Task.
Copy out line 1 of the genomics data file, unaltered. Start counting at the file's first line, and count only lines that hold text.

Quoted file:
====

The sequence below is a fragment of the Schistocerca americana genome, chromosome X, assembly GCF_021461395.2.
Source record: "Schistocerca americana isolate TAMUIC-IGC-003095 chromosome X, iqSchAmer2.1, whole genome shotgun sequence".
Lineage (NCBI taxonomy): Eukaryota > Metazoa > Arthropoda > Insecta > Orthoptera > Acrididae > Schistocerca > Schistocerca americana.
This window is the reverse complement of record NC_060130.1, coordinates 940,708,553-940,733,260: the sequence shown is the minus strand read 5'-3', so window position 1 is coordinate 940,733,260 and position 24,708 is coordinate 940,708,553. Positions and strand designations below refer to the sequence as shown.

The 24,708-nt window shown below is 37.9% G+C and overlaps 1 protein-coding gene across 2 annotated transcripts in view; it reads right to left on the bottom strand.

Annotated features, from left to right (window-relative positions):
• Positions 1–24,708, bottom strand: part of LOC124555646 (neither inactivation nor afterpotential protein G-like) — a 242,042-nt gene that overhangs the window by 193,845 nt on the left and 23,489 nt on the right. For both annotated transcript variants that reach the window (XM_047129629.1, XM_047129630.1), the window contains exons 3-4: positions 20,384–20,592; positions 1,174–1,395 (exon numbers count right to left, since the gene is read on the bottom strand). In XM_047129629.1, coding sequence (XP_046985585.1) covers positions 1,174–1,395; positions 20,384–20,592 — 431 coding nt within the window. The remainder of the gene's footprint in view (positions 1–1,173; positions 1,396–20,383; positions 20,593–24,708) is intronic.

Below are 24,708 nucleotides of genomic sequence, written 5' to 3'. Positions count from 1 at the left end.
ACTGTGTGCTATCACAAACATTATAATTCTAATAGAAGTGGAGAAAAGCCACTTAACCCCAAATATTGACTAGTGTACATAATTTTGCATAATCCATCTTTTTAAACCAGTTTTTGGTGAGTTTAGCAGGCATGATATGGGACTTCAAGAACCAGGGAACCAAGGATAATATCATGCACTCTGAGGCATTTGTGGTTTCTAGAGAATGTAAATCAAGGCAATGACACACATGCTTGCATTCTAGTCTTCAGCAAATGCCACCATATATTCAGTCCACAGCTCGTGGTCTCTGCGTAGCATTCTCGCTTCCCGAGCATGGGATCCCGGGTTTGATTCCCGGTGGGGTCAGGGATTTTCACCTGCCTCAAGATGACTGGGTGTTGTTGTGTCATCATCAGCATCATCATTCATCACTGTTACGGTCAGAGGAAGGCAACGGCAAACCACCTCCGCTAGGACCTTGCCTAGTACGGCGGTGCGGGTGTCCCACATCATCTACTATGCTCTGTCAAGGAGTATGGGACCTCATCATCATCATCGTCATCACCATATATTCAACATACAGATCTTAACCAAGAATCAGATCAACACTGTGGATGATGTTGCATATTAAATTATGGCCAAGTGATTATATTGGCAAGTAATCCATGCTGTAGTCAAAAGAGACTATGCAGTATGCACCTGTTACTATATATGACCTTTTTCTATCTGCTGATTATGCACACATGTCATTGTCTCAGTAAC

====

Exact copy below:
The sequence below is a fragment of the Schistocerca americana genome, chromosome X, assembly GCF_021461395.2.